zsh: configuring options

2020-08-29

 | 

~3 min read

 | 

509 words

Recently, I came across a really interesting Unix & Linux StackExchange answer from Stéphane Chazelas on the differences between how shells interpret different glob patterns. THe search was motivated by unexpected behavior I was seeing when trying to use wildcards.

Stéphane’s answer led me to the Zsh Documentation on Options. Specifically, the GLOB_STAR_SHORT:

When this option is set and the default zsh-style globbing is in effect, the pattern '**/*' can be abbreviated to '**' and the pattern '***/*' can be abbreviated to *. Hence `’.c’finds a file ending in .c in any subdirectory, and*.c’does the same while also following symbolic links. A/immediately after theor’***’` forces the pattern to be treated as the unabbreviated form.

The first clause, “when this option is set”, indicated that there was a way to set options / configure zsh. This was not surprising in itself, but it did reveal, that I didn’t know how to take advantage of these options!

Setting Options

Section 16.1 does spell this out. The short answer is:

set <option>
setopt <option>
set -o <option>

These are all equivalent. Also, the option is case insensitive and _ are ignorable (or injectable). So, for the option AUTO_CD, you can do:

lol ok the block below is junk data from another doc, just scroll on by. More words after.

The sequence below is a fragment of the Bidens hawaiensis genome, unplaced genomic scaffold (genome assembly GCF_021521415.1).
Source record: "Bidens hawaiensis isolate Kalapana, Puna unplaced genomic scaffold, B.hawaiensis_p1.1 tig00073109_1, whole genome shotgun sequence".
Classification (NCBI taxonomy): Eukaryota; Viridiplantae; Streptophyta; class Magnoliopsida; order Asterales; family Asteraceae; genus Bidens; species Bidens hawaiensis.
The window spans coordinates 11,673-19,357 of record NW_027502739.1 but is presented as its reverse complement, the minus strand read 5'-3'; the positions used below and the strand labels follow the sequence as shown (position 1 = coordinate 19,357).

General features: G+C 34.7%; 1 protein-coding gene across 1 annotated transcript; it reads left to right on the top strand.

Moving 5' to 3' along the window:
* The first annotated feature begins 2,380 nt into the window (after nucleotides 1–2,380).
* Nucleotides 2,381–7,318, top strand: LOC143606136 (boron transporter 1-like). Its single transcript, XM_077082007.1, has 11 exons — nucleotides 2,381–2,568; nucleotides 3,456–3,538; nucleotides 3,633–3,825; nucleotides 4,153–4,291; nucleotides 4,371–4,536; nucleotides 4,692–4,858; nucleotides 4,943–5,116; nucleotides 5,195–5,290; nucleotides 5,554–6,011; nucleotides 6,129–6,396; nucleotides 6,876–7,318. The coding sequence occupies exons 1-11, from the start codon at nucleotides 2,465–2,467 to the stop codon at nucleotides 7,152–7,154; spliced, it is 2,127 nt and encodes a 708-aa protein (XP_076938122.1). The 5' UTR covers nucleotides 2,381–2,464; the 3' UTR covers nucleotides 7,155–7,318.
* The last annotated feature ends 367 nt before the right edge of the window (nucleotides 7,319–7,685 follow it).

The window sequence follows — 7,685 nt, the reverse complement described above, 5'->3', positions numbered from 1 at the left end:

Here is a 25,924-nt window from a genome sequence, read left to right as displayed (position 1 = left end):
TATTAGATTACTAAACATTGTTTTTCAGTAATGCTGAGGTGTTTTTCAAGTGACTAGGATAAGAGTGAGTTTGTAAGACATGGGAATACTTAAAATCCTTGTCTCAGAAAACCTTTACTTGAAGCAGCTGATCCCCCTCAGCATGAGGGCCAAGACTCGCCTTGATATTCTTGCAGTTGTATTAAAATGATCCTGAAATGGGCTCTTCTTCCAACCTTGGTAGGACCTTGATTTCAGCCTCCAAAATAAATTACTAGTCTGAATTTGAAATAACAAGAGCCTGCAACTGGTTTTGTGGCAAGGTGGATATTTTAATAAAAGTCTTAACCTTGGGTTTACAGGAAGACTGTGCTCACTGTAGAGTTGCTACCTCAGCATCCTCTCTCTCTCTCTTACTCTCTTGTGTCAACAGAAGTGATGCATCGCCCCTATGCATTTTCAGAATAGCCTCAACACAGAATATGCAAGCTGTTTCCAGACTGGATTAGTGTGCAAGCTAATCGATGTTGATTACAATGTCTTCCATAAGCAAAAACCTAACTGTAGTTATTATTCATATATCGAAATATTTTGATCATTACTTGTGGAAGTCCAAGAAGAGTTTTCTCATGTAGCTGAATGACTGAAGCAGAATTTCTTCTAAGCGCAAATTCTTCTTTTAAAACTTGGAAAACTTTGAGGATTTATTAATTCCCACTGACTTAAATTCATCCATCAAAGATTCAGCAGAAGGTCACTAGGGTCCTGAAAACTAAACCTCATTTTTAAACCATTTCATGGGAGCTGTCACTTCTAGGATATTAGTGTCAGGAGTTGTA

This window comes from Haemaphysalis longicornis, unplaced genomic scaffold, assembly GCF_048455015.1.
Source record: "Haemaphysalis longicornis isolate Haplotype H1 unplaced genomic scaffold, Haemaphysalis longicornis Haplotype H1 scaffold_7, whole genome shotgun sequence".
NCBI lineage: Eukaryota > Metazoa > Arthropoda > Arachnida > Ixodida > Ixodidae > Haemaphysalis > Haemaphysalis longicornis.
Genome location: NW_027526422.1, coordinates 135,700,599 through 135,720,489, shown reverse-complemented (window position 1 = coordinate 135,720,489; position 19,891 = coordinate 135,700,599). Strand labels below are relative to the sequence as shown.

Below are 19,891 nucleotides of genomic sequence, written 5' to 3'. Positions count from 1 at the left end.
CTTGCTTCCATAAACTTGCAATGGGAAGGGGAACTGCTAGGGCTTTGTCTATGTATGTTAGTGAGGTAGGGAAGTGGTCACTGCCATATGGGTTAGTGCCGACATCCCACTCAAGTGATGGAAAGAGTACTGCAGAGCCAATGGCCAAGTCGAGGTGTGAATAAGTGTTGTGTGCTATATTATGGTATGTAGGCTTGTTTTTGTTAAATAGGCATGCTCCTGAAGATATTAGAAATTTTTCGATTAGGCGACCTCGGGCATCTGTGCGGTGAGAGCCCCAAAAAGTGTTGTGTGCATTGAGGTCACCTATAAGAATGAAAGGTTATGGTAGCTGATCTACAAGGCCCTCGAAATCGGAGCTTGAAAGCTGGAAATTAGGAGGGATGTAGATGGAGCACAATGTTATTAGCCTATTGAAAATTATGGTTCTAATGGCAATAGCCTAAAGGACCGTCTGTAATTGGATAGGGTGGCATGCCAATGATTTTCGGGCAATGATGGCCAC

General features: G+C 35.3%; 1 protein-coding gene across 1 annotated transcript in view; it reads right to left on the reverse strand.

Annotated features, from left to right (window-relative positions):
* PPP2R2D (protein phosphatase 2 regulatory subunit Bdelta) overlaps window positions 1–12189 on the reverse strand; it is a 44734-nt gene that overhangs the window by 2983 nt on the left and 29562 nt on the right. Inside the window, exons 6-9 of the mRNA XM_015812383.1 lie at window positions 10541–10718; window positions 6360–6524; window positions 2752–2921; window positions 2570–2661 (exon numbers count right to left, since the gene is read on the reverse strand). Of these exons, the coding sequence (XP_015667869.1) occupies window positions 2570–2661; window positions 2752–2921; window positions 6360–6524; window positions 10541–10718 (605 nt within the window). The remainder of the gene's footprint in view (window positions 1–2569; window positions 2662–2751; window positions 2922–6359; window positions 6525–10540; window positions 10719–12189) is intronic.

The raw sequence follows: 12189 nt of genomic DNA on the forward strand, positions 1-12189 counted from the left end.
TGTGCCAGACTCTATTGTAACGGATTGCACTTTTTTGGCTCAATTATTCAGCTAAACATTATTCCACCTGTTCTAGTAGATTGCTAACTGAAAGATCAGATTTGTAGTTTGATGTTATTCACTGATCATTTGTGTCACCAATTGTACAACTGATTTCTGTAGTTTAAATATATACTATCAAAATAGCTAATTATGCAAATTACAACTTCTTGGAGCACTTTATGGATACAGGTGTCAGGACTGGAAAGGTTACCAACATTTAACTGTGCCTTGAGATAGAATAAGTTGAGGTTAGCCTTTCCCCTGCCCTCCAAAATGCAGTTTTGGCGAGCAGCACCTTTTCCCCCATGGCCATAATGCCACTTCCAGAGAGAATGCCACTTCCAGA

% setopt AUTO_CD
% setopt au_tOcd
% set -o autocd

To unset an option there you can prefix with no or use the unsetopt/ set +o:

% setopt NO_AUTO_CD
% unsetopt au_tOcd
% set +o autocd

Reasonable Defaults

Armin Briegel, author of the Scripting OS X blog has a great series on Moving to zsh.

His recommended default options are:

  1. AUTO_CD
  2. NO_CASE_GLOB
  3. CORRECT and CORRECT_ALL

Persisting Changes

Toward the end of his post, Armin suggests:

If in doubt, it may be useful to add this at the beginning of your zsh scripts.

This was part of the mystery. I would set my options in one shell only to have them not set in another shell when I tried (i.e. when I ran setopt I only had the original set).

The answer was to set them in my .zshrc which is where I store all of my zsh config (though there are alternatives).

all users user login shell interactive shell scripts Terminal.app
/etc/zshenv .zshenv
/etc/zprofile .zprofile x x
/etc/zshrc .zshrc x
/etc/zlogin .zlogin x x
/etc/zlogout .zlogout x x

So, instead of:

% setopt NO_CASE_GLOB

which would only set the option temporarily, I made the following tweak:

% echo setopt NO_CASE_GLOB >> ~/.zshrc

And in that way, I saved my newly set configurations to my .zshrc which means they’re loaded in every z shell during boot.


Hi there and thanks for reading! My name's Stephen. I live in Chicago with my wife, Kate, and dog, Finn. Want more? See about and get in touch!